How to Paint a Bubble?
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Thread: How to Paint a Bubble?

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    How to Paint a Bubble?

    I'm currently working on a large painting that involves multiple bubbles, but I don't understand how they work in regards to light. Could anyone explain to me the "anatomy" of a bubble? Thank you thank you

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    well it is a primarily transparent surface and highly reflective so how it looks is dependant on its environment. If you are making it up you are in for a lot of geometry math to calculate the correct reflections on curved surfaces.

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    Study the real thing and go from there...

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    Quote Originally Posted by dpaint View Post
    well it is a primarily transparent surface and highly reflective so how it looks is dependant on its environment. If you are making it up you are in for a lot of geometry math to calculate the correct reflections on curved surfaces.
    Yeah, that's what I figured. I guess the best way to go about this is to try to figure it out and post it on CA for critiques.

    Quote Originally Posted by eezacque@xs4all.nl View Post
    Study the real thing and go from there...
    Bubble blower already purchased. (;

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    I guess the thing I always noticed about bubbles is no matter what the environment, they always have a pink-green alternating sheen to them-- the kind you see in gasoline.

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    ^ It's called iridescence. When light hits a thin transparent film it causes some of the light wavelengths to cancel themselves out because of how they line up. So from different angles you'll loose different colors of light. Basically you'll be seeing the specular reflection of the environment in the bubble, except some of the colors will be shifted towards another hue.

    As far as specular reflections go, you don't really need to do a lot of maths to figure it out. Just remember that the angle of reflection equals the angle of incidence... Which sounds complicated, but it isn't really.



    Thus, anything that's facing 45 degrees away from you will reflect what's right to the side of it, and anything beyond that (the edge of a bubble for example) will reflect what's behind it. You could calculate all this stuff if you wanted to. But I'm pretty sure you'd get a feel for it with a little bit of practice.

    Also. Specular reflections get stronger the further away from you that a surface is facing. I'm not entirely sure why this is... but I'm sure there's a fancy explanation for that as well. So if you're looking at a surface straight on, you'll see less of a reflection than if you're looking at it from an angle.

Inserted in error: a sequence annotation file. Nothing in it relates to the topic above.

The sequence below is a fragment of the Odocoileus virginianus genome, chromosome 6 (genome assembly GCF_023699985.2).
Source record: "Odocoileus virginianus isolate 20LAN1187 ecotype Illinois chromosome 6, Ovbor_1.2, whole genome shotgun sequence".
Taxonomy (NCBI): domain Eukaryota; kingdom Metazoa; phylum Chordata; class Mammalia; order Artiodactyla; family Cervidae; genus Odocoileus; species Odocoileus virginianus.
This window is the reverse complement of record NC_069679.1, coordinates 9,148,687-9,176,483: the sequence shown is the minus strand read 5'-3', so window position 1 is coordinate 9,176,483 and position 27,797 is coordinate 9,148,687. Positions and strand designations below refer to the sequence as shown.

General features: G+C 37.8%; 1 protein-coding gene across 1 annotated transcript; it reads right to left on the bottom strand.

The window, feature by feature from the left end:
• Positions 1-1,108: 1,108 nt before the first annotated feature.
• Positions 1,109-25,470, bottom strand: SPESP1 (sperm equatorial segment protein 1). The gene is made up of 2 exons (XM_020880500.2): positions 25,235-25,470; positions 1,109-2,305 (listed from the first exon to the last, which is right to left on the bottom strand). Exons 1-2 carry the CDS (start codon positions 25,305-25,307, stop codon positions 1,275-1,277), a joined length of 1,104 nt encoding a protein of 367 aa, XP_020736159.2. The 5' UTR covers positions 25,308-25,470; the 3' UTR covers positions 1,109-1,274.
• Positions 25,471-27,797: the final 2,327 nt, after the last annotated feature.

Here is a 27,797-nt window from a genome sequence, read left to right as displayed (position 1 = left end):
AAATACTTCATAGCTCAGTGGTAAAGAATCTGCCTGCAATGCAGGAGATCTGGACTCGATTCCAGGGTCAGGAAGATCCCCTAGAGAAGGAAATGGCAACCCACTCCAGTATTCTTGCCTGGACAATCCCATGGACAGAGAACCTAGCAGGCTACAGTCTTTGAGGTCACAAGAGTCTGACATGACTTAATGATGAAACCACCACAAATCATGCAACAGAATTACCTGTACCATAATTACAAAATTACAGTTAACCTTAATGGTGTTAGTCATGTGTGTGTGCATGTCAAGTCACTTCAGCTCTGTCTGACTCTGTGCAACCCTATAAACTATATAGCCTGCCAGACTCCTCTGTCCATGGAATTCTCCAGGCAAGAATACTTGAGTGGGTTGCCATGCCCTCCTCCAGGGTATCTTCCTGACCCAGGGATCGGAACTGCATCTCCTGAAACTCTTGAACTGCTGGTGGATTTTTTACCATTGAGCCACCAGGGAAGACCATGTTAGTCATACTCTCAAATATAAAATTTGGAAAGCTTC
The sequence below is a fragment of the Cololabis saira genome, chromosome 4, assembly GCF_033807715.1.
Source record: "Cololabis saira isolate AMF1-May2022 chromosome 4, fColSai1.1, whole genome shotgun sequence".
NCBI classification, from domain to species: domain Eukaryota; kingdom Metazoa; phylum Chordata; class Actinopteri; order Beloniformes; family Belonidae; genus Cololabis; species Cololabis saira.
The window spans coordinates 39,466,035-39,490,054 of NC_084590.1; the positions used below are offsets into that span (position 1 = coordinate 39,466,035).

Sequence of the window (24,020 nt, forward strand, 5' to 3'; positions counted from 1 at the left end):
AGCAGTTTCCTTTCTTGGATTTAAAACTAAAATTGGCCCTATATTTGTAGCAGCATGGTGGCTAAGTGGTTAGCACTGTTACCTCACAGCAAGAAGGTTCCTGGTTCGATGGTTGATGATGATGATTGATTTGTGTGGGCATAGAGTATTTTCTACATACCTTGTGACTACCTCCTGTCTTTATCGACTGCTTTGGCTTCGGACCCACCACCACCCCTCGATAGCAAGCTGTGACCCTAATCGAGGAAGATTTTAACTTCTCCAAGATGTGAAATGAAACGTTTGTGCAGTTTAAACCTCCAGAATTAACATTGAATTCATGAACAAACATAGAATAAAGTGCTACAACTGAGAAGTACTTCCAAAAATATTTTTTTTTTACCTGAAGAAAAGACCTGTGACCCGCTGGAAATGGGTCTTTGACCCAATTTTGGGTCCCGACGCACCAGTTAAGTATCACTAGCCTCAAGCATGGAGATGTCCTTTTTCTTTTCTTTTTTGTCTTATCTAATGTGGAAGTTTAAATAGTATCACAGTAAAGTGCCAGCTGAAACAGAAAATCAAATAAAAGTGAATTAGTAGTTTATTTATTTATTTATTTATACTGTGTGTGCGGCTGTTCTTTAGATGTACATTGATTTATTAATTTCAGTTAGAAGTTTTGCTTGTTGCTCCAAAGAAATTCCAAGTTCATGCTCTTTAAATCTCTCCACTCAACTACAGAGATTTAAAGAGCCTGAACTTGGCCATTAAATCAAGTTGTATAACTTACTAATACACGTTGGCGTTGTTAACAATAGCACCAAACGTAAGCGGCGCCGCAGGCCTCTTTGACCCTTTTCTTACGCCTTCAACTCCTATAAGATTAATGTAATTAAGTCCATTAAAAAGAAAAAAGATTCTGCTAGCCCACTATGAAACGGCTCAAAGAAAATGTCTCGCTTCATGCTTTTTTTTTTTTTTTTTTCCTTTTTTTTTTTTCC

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    Quote Originally Posted by tobbA View Post
    As far as specular reflections go, you don't really need to do a lot of maths to figure it out. Just remember that the angle of reflection equals the angle of incidence... Which sounds complicated, but it isn't really.

    [...]

    Also. Specular reflections get stronger the further away from you that a surface is facing. I'm not entirely sure why this is... but I'm sure there's a fancy explanation for that as well. So if you're looking at a surface straight on, you'll see less of a reflection than if you're looking at it from an angle.
    There is a critical angle, beyond which light is not penetrating anymore, but will be reflected. Also, the basics of reflection are as you summarize, but things will get complicated on curved surfaces. Finally, there is refraction, which distorts things if we look through a bubble...

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    Remember, because bubbles are transparent and hollow, you will have two reflections.


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    As Tristan says...

    Name:  millais.jpg
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    More detail, less convincing...

    Name:  William_Holman_Hunt_-_The_Triumph_of_the_Innocents.jpg
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Size:  289.3 KB

    From Gegarin's point of view
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    I feel like any one of those infants could kick my ass. Jeez.

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    Quote Originally Posted by Chris Bennett View Post
    More detail, less convincing...
    Pretty much sums up Holman Hunt's entire oeuvre.


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    You could always take some pictures of bubbles outside. When my nephew and I were playing with those large bubble-wands, you get some great curve details with the way that the oil reflects around the edges of the bubble.

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